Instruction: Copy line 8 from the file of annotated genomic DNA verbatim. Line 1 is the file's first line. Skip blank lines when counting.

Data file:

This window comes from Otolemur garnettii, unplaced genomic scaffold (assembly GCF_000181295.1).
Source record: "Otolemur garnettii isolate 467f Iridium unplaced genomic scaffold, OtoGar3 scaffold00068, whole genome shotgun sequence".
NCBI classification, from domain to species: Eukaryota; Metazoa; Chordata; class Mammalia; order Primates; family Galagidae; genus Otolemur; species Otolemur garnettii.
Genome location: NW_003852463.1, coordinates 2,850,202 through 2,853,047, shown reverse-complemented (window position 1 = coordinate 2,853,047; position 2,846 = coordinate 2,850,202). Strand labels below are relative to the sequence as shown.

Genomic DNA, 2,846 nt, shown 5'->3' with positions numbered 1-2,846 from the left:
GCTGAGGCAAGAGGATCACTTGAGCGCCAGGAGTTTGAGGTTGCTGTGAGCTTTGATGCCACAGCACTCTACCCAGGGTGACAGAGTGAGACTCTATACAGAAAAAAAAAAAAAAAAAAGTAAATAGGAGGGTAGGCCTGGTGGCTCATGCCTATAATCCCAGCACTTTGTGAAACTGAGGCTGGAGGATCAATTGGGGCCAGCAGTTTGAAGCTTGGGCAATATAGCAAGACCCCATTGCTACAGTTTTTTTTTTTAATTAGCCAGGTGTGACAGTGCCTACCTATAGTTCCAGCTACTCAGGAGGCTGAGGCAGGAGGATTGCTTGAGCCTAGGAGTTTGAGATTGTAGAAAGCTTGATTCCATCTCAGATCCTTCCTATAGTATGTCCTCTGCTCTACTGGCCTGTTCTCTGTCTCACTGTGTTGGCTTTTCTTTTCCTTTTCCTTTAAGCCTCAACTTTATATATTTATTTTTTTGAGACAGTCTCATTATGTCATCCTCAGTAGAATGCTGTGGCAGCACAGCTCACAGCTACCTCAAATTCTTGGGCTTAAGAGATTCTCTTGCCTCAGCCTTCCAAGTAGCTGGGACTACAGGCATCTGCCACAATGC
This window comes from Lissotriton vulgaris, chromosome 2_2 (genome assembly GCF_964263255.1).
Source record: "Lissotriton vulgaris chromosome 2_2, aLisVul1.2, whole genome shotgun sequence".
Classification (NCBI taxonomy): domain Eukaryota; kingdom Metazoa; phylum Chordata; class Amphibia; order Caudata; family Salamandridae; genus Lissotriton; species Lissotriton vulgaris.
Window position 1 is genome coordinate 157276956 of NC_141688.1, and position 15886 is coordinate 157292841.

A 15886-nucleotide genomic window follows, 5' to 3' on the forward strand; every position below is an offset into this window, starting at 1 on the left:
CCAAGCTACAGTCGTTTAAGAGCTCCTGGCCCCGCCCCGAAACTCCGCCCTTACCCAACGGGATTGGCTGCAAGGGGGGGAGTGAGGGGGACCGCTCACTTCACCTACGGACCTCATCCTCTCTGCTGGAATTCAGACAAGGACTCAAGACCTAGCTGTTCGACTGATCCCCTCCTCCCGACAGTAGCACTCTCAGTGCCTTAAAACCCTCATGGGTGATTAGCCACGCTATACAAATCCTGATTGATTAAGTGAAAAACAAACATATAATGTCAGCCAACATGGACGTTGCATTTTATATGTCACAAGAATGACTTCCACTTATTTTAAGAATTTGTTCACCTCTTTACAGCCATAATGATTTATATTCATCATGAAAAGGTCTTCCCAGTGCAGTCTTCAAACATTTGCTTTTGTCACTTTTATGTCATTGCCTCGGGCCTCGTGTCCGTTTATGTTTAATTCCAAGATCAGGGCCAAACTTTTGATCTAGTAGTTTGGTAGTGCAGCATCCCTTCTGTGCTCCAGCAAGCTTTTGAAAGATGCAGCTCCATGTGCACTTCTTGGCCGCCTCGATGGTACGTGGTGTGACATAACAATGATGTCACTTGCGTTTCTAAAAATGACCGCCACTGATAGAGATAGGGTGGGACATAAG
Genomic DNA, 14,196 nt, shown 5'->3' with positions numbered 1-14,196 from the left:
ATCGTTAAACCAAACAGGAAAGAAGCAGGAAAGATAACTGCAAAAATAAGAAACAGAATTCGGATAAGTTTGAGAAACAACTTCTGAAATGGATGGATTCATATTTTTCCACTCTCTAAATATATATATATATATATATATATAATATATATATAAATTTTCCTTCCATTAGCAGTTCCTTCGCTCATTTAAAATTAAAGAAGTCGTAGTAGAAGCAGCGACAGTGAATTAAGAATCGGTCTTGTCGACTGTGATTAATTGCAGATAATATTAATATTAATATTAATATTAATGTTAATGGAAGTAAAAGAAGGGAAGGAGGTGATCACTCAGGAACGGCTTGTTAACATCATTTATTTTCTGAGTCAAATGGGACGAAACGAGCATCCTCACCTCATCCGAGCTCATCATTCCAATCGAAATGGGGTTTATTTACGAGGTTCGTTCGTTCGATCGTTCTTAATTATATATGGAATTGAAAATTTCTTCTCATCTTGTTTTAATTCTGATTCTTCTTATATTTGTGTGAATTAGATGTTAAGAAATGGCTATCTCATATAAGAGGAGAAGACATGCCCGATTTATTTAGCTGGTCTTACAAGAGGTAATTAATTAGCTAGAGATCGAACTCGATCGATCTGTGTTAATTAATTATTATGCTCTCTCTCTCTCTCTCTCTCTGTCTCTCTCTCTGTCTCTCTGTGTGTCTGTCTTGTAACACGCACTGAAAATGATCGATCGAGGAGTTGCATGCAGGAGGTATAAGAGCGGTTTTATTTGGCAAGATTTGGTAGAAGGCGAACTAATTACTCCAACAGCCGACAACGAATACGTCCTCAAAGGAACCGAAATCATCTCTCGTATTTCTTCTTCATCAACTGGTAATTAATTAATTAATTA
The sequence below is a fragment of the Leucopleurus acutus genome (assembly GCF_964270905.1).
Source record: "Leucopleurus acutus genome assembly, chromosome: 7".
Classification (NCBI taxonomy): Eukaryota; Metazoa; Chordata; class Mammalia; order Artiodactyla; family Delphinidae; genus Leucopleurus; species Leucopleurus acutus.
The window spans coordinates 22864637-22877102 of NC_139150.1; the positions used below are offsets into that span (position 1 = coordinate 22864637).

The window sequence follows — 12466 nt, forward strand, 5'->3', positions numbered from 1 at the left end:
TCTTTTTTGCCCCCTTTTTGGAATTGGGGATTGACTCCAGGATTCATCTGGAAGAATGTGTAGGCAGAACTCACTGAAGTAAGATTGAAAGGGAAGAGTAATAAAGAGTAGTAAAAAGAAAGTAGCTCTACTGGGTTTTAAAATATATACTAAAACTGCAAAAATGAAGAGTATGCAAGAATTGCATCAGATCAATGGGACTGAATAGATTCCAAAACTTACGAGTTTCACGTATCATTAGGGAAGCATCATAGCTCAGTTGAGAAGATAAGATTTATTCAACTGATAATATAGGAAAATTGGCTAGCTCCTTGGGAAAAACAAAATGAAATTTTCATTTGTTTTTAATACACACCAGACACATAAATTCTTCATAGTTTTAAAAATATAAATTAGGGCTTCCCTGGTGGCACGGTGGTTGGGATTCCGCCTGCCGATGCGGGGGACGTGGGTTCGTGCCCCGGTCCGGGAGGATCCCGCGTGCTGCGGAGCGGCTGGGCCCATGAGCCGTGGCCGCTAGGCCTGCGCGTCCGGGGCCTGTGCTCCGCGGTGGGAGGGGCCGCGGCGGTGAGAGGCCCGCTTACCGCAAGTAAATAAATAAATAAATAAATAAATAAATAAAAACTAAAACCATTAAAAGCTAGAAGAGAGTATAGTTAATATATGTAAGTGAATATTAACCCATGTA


Source record: "Lissotriton vulgaris chromosome 2_2, aLisVul1.2, whole genome shotgun sequence".